Two U.S. senators have introduced the Junk Fee Prevention Act, following the Biden administration’s pledge to crack down on “excessive, hidden and unnecessary fees” across a variety of industries, including hotels and airlines.
Sens. Richard Blumenthal (D-Conn.) and Sheldon Whitehouse (D-R.I.) introduced the legislation, which would require hotels and other providers of short-term lodging to disclose the full price upfront.
Hotels would have to “clearly and conspicuously display, in each advertisement and when a price is first shown to a consumer, the total price of the good or service provided by the covered entity, including any mandatory fees a consumer would incur during the transaction.”
This specific mandate would eliminate drip pricing — the practice of obscuring extra fees until the conclusion of the booking process. Drip pricing often results in a final price that is substantially higher than the advertised amount.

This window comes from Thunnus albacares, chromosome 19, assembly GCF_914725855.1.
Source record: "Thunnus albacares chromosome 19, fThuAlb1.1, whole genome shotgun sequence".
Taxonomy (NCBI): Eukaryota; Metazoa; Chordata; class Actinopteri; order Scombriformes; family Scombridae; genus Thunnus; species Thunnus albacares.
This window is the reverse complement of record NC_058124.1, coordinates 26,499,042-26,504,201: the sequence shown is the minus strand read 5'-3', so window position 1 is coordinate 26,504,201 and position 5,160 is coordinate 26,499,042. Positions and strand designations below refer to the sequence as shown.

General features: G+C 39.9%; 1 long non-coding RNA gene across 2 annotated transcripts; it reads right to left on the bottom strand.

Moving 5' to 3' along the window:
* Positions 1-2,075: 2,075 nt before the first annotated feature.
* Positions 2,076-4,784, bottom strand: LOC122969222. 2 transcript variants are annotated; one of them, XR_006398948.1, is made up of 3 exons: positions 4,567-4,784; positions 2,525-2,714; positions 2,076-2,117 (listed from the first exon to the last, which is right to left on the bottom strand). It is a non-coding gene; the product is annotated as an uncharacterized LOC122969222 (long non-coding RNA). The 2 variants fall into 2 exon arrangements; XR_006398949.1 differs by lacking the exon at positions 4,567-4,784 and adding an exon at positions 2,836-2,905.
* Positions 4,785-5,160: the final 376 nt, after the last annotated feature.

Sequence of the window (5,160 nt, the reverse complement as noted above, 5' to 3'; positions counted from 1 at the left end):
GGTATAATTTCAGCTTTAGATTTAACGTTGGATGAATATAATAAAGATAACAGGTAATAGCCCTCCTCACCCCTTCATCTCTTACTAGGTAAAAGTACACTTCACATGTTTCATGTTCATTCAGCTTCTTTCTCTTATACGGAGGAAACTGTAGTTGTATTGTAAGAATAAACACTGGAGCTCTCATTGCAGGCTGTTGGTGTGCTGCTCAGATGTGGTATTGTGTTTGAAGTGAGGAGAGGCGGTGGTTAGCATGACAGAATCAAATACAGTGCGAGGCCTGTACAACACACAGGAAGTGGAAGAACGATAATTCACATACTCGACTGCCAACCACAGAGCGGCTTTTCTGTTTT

The legislation also prevents airlines from charging extra to seat a young child adjacent to an accompanying adult.
“Our bill will help end this price gouging — forcing full disclosure upfront and restricting abusive fees,” said Blumenthal in a statement. “It will mandate basic common-sense fairness and transparency, which consumers rightly demand and deserve.”
The introduction of the Junk Fee Prevention Act comes as the hospitality industry remains at odds over resort fees, with some hotel companies defending their use.
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